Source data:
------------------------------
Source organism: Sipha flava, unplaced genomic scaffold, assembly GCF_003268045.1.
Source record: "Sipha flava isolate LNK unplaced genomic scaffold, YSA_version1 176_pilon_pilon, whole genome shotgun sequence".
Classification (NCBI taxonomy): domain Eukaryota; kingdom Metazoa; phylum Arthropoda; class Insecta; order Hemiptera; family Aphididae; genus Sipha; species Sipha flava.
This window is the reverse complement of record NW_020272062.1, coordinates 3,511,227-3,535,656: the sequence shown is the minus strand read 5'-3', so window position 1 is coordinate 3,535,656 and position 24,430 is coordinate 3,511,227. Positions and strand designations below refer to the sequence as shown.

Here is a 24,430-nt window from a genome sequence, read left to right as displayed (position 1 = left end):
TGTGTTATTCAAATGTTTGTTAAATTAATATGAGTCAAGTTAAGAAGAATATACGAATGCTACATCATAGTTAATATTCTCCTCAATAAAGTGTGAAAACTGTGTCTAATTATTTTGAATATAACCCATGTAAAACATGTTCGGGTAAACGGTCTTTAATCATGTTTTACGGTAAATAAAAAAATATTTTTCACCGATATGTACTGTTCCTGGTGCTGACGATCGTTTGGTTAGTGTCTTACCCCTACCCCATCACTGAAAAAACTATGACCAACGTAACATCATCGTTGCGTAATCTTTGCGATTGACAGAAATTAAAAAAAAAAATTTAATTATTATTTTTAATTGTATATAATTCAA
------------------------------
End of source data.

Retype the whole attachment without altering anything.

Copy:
Source organism: Sipha flava, unplaced genomic scaffold, assembly GCF_003268045.1.
Source record: "Sipha flava isolate LNK unplaced genomic scaffold, YSA_version1 176_pilon_pilon, whole genome shotgun sequence".
Classification (NCBI taxonomy): domain Eukaryota; kingdom Metazoa; phylum Arthropoda; class Insecta; order Hemiptera; family Aphididae; genus Sipha; species Sipha flava.
This window is the reverse complement of record NW_020272062.1, coordinates 3,511,227-3,535,656: the sequence shown is the minus strand read 5'-3', so window position 1 is coordinate 3,535,656 and position 24,430 is coordinate 3,511,227. Positions and strand designations below refer to the sequence as shown.

Here is a 24,430-nt window from a genome sequence, read left to right as displayed (position 1 = left end):
TGTGTTATTCAAATGTTTGTTAAATTAATATGAGTCAAGTTAAGAAGAATATACGAATGCTACATCATAGTTAATATTCTCCTCAATAAAGTGTGAAAACTGTGTCTAATTATTTTGAATATAACCCATGTAAAACATGTTCGGGTAAACGGTCTTTAATCATGTTTTACGGTAAATAAAAAAATATTTTTCACCGATATGTACTGTTCCTGGTGCTGACGATCGTTTGGTTAGTGTCTTACCCCTACCCCATCACTGAAAAAACTATGACCAACGTAACATCATCGTTGCGTAATCTTTGCGATTGACAGAAATTAAAAAAAAAAATTTAATTATTATTTTTAATTGTATATAATTCAA